Melissa McCarthy is the leading lady cinema needs, but she’s not necessary the one it wants. Co-written by McCarthy and her director husband Ben Falcone, Tammy (2014) is a Hollywood road movie for the neglected women of cinema. McCarthy plays the titular Tammy, a churlish underdog who’s wilfully unaware of her limitations, believing the world is against her – and given the inequality faced by women in Hollywood, you’d be forgiven for agreeing with her. Recently fired from her job in a fast food restaurant after a traffic collision with a deer makes her late for work, Tammy’s day gets even worse when she arrive home early to discover her husband enjoying a romantic meal with their neighbour.
Heartbroken, Tammy packs her bags and heads three doors down the road to stay with her mother. However, what she gets instead is the opportunity to go on road trip to Niagara Falls with her boozy grandmother, Pearl (Susan Sarandon). What initially looks to be a journey of self-discovery soon unfurls into a series of transgressions, with Tammy’s bad luck and her grandmother’s heavy drinking formulating a ruinous cocktail of filial home truths and a series of run-ins with the law. Tammy veers wildly down the central reservation of the road trip genre, unsure whether it wants to be an out-and-out slapstick comedy or a smaller, more intimate character drama. After a rather mechanical and stilted exposition, Falcone’s film thankfully kicks into gear once McCarthy and Sarandon hit the open road.
McCarthy is her usual livewire presence, an unstoppable comedic force who dominates the action whenever on screen. Sarandon, herself no stranger to wild road-trips after her iconic role in Thelma and Louise provides a far more poised and restrained performance, throwing herself into the role and clearly relishing the opportunity to get back behind the wheel. Whilst the paltry 24-year age gap between the pair means the authenticity of the grandmother-granddaughter relationship is far-fetched, the dynamic chemistry shared between the two turns an otherwise flat and formulaic script into something that spits and splutter with moments of ingratiating spontaneity. Yet considering that the film was written by McCarthy and her husband, the lacklustre and rather timid nature of the film’s script is at times somewhat confounding.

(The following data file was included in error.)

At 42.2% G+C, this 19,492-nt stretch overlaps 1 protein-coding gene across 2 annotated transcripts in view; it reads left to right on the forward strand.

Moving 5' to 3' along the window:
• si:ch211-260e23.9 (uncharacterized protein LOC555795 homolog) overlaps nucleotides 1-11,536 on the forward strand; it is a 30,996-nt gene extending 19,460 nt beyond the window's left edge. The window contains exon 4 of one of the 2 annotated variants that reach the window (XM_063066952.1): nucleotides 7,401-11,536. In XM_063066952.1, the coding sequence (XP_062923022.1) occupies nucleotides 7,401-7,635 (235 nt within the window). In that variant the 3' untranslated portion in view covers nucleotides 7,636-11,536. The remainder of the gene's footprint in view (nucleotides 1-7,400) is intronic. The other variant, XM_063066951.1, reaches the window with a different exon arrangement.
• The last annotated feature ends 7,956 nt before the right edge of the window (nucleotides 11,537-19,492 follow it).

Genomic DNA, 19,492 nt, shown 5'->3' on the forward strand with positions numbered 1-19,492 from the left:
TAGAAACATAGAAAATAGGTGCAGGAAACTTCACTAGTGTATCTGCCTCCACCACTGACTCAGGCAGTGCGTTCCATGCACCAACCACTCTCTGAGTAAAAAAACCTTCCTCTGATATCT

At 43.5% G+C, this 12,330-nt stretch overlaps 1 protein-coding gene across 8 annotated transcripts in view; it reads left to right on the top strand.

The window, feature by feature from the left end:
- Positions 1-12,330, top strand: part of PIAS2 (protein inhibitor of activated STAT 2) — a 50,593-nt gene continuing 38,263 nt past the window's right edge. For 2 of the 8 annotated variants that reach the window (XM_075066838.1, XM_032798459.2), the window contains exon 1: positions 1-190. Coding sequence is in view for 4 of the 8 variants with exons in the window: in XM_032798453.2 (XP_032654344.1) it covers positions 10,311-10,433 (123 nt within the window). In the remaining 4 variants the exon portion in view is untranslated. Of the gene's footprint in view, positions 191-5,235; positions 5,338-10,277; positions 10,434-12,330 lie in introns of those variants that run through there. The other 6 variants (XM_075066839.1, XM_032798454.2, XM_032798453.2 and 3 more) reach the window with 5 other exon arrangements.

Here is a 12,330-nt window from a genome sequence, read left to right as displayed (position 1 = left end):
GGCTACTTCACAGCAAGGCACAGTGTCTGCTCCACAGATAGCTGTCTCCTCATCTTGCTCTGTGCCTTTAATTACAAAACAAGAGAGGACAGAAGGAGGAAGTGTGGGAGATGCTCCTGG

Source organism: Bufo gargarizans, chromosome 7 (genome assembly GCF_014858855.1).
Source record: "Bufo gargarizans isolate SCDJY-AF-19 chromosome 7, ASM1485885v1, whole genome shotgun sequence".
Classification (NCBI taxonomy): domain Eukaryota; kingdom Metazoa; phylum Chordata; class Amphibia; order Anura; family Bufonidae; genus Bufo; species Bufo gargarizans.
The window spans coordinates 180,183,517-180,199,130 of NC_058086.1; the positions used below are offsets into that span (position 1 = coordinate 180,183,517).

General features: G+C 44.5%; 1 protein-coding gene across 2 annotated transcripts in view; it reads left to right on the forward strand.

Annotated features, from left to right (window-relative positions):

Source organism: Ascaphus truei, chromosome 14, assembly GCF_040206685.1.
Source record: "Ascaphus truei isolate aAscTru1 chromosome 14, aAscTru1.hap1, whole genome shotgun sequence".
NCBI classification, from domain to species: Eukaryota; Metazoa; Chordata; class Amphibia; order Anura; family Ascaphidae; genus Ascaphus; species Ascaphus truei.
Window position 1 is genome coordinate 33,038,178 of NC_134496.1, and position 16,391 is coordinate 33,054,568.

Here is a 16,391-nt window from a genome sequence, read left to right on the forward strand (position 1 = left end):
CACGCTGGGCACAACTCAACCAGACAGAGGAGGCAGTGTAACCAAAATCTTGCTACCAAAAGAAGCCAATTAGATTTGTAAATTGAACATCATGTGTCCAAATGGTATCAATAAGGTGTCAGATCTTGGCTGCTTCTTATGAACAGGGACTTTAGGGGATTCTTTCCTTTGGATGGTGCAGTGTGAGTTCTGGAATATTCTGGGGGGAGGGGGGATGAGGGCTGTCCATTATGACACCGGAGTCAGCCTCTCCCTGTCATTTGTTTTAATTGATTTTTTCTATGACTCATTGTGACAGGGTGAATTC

Lacking the sharpness and wit we’ve come to expect from McCarthy’s previous performances, the film too often relies on the clumsy physicality of her repertoire. Despite its imperfections, Tammy remains a refreshing comedy fuelled almost entirely by compelling female performances. Even more spectacular is that we have a mainstream comedy film where men merely occupy the peripheries whilst the leading ladies deviate from the Hollywood norm. Whilst some of Tammy’s jokes might fall flat and the film’s script lacks the strength of its conviction, this tale of cross-generational female sisterhood is an enjoyable change of scenery in a the male dominated landscape of character-driven comedies.